Freeman's study goes on to find that residential density is unrelated to neighborhood social ties, but is strongly related to automobile dependence. As car dependence is generally a feature of sprawl, it may be that Freeman's study supports Putnam's conclusions. Still, both Freeman's survey of the literature and his data analysis should serve as a cautionary tale for imputing too much explanatory power to low residential density, which is often treated as the defining characteristic of sprawl.

Third, the importance of community "boundedness" is, as far as I can tell, based on only one study that's now more than 30 years old. Admittedly, it was something of a classic, but it's rather hard to imagine that the same cultural and geographic forces in play in 1972 are the same ones that now impede social capital. For just one example, city center populations have been growing again, rather than hollowing out as they were in the 1970s.

I'd like to see more evidence on this subject. It could be that Putnam is basically right and I'm just nitpicking, but for the time being I'm suspending judgment on the social effects of sprawl.

Posted by Eric de Place | Permalink


TrackBack URL for this entry:

Listed below are links to weblogs that reference Sprawling Alone:


Eric: I am also skeptical of Putnam's claims. I don't doubt his statistics which apparently show that America is becoming less social. But I doubt the extent to which it is a factor of geography.

At this moment my wife and I are living in Central Texas while she finishes her residency and then we plan to return to the Portland area. So I've been doing a lot of thinking about what kind of community we want to live in and I've also been doing a lot of thinking about where we live now. We live in what is perhaps a classic "exurban" subdivision northwest of Waco near a town called China Spring TX. It's the sort of place that David Brooks of the NYT seems to be enamored with. Wide streets, big houses, big lots, lots of SUVs and Republicans. Most commute the 15-20 minute drive into Waco and a few hardy souls make the 1.5 hour drive to Fort Worth on a daily basis. There are also lots of kids and stay-home moms.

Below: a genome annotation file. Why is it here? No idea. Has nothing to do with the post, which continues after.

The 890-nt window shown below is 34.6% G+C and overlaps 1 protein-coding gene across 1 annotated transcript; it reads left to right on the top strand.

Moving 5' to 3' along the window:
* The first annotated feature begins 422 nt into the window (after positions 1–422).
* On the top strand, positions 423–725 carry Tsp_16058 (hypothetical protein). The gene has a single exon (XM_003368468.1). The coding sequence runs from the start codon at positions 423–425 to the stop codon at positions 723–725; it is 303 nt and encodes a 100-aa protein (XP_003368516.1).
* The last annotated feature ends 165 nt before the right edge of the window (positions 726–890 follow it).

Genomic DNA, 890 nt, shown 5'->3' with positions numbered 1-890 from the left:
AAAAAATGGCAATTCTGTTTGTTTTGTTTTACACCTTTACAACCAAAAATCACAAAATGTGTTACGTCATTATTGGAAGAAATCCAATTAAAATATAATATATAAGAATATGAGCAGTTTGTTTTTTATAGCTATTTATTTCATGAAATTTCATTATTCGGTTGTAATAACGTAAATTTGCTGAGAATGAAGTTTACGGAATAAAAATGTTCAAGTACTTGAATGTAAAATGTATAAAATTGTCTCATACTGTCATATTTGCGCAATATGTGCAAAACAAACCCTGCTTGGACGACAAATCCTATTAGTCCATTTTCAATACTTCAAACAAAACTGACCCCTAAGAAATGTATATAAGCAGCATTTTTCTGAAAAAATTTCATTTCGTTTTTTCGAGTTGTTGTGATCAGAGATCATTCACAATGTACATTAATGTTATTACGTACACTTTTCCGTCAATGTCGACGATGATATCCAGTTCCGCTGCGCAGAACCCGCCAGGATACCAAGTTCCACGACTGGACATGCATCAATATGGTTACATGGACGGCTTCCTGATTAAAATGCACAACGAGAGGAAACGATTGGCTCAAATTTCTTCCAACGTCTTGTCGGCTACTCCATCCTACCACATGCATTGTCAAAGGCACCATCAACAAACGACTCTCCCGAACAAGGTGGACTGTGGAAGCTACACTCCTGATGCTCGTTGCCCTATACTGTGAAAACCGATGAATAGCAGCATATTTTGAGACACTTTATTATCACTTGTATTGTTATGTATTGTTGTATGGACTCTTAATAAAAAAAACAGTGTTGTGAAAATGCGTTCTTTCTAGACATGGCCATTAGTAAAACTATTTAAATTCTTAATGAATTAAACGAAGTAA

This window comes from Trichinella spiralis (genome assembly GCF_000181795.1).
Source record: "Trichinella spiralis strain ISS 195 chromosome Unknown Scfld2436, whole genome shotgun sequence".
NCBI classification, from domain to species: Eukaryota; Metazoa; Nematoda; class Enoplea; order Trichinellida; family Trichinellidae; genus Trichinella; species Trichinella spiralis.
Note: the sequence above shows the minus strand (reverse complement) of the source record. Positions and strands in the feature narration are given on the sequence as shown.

And you know what? It is not only the most social neighborhood I've ever lived in, it is one of the most diverse. And I've lived in Eugene, Portland, Seattle, Juneau, and Washington DC before moving here. The five immediate neighbors that abut my property are an African American family, a retired French couple who don't speak English, an Argentian businessman, an Italian-American family who just moved here from Memphis, and a Mexican-American family. They are always organizing neighborhood parties. During the summer my kids roam freely from house to house and all the neighbors seem to keep an eye on everyone's kids. Social events revolve around the high school sports and youth soccer. In the short time we've lived here I've gotten to know far more of my neighbors than any place else I've ever lived. Down the street there is a family in which the husband is currently deployed to Afganistan and the wife recently gave birth to a very premature baby that takes intensive 24-hour a day care. The other moms in the neighborhood just automatically took in their 3-year old daughter and took care of her during the long weeks that the wife was with her preemie in the hospital and continue to baby sit for her every day and do all her shopping while she stays at home taking care of the baby. They weren't asked to help. Everyone just automatically pitched in. That sort of thing NEVER would have happened in the SE Portland or NE Seattle neighborhoods I used to live in when single.